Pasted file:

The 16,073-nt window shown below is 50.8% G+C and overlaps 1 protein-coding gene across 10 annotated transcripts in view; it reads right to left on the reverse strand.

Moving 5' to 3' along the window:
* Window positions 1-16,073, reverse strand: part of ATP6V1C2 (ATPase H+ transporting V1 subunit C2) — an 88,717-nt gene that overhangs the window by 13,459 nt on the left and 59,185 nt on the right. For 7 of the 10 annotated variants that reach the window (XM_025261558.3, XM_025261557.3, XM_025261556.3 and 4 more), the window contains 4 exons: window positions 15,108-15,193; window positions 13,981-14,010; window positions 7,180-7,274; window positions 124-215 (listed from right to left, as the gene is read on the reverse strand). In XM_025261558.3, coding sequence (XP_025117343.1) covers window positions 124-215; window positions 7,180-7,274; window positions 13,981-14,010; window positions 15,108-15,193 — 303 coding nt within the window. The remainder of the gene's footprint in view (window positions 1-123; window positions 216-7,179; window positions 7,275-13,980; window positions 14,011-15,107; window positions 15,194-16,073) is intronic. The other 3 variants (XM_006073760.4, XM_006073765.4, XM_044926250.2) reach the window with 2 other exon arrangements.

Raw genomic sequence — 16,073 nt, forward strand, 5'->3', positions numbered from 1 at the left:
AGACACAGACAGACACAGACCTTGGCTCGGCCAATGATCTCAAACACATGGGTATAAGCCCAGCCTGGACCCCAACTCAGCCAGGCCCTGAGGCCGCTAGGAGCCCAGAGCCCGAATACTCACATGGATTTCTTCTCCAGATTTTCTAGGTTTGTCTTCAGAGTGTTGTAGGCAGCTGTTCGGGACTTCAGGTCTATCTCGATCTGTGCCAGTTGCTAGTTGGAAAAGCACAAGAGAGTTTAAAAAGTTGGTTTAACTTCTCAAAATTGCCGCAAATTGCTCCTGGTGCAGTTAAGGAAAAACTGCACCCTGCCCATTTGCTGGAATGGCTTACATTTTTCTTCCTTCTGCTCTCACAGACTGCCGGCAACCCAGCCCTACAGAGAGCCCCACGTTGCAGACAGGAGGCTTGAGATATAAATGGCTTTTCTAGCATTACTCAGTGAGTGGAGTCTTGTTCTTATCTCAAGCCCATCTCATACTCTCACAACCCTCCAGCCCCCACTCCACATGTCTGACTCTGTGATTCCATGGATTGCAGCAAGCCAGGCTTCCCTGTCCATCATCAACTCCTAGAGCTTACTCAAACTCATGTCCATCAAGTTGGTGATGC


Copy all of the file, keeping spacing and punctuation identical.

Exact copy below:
The 16,073-nt window shown below is 50.8% G+C and overlaps 1 protein-coding gene across 10 annotated transcripts in view; it reads right to left on the reverse strand.

Moving 5' to 3' along the window:
* Window positions 1-16,073, reverse strand: part of ATP6V1C2 (ATPase H+ transporting V1 subunit C2) — an 88,717-nt gene that overhangs the window by 13,459 nt on the left and 59,185 nt on the right. For 7 of the 10 annotated variants that reach the window (XM_025261558.3, XM_025261557.3, XM_025261556.3 and 4 more), the window contains 4 exons: window positions 15,108-15,193; window positions 13,981-14,010; window positions 7,180-7,274; window positions 124-215 (listed from right to left, as the gene is read on the reverse strand). In XM_025261558.3, coding sequence (XP_025117343.1) covers window positions 124-215; window positions 7,180-7,274; window positions 13,981-14,010; window positions 15,108-15,193 — 303 coding nt within the window. The remainder of the gene's footprint in view (window positions 1-123; window positions 216-7,179; window positions 7,275-13,980; window positions 14,011-15,107; window positions 15,194-16,073) is intronic. The other 3 variants (XM_006073760.4, XM_006073765.4, XM_044926250.2) reach the window with 2 other exon arrangements.

Raw genomic sequence — 16,073 nt, forward strand, 5'->3', positions numbered from 1 at the left:
AGACACAGACAGACACAGACCTTGGCTCGGCCAATGATCTCAAACACATGGGTATAAGCCCAGCCTGGACCCCAACTCAGCCAGGCCCTGAGGCCGCTAGGAGCCCAGAGCCCGAATACTCACATGGATTTCTTCTCCAGATTTTCTAGGTTTGTCTTCAGAGTGTTGTAGGCAGCTGTTCGGGACTTCAGGTCTATCTCGATCTGTGCCAGTTGCTAGTTGGAAAAGCACAAGAGAGTTTAAAAAGTTGGTTTAACTTCTCAAAATTGCCGCAAATTGCTCCTGGTGCAGTTAAGGAAAAACTGCACCCTGCCCATTTGCTGGAATGGCTTACATTTTTCTTCCTTCTGCTCTCACAGACTGCCGGCAACCCAGCCCTACAGAGAGCCCCACGTTGCAGACAGGAGGCTTGAGATATAAATGGCTTTTCTAGCATTACTCAGTGAGTGGAGTCTTGTTCTTATCTCAAGCCCATCTCATACTCTCACAACCCTCCAGCCCCCACTCCACATGTCTGACTCTGTGATTCCATGGATTGCAGCAAGCCAGGCTTCCCTGTCCATCATCAACTCCTAGAGCTTACTCAAACTCATGTCCATCAAGTTGGTGATGC